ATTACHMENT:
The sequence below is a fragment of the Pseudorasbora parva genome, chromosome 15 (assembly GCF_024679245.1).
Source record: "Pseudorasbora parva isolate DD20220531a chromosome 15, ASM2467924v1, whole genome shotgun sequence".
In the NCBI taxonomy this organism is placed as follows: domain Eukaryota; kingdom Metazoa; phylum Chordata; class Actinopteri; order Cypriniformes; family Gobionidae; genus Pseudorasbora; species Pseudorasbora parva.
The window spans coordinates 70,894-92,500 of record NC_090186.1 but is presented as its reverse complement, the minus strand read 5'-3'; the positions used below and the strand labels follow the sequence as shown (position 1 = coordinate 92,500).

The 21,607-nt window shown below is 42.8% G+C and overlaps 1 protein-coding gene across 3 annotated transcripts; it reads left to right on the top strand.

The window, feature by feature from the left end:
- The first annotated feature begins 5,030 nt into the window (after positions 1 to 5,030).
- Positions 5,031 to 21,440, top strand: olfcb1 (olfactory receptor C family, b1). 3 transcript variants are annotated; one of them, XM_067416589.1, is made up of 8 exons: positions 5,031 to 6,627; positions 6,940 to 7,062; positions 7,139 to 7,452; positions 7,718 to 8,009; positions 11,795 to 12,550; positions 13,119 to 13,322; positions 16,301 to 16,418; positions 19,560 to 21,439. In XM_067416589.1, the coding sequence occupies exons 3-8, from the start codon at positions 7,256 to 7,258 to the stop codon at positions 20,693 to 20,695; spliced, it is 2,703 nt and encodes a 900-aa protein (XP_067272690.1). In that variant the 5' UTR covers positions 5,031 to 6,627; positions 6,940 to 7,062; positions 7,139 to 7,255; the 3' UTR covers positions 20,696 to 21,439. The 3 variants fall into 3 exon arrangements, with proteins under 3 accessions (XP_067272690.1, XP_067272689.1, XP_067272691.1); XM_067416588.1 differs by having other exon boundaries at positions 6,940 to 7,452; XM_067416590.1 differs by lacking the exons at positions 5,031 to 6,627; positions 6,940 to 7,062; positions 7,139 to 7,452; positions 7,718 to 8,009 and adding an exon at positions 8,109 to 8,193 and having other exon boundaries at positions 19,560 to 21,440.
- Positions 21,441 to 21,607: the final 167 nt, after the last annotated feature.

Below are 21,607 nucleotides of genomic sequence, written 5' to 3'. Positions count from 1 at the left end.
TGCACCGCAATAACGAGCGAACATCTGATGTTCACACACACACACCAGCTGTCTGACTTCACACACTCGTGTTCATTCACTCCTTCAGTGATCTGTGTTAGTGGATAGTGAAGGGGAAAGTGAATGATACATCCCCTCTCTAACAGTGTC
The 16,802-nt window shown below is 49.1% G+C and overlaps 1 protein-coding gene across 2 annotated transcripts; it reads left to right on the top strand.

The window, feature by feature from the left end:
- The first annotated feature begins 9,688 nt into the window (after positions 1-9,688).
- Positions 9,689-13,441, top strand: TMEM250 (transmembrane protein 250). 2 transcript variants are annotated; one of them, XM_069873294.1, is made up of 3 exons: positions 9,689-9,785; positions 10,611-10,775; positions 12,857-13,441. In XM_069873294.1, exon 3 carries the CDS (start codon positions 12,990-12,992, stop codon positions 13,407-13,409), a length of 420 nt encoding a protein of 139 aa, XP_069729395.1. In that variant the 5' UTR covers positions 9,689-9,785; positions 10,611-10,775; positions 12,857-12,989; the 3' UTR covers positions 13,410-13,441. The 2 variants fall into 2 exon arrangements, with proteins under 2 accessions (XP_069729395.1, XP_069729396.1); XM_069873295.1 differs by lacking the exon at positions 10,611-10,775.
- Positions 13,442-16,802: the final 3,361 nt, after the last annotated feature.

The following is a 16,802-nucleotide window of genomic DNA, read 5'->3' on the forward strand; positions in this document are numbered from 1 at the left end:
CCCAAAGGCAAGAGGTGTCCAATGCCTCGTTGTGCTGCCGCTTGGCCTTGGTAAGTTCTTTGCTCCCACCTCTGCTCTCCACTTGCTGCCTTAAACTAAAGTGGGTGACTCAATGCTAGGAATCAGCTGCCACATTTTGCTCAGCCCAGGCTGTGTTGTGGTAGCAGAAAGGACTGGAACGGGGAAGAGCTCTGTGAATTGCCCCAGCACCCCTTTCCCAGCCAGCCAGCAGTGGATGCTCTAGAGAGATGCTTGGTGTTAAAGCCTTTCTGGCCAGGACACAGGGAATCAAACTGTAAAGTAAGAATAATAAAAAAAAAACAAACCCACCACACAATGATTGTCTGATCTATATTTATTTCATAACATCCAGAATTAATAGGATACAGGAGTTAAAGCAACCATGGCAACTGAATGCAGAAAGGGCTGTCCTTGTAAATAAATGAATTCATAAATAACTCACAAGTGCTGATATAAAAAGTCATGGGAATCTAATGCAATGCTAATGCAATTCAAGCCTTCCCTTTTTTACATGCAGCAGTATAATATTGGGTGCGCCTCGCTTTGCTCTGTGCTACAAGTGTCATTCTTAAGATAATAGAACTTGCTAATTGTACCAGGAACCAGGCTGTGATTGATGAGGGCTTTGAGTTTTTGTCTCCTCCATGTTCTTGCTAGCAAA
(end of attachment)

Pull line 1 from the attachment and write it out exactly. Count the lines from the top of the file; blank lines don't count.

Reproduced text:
The sequence below is a fragment of the Pseudorasbora parva genome, chromosome 15 (assembly GCF_024679245.1).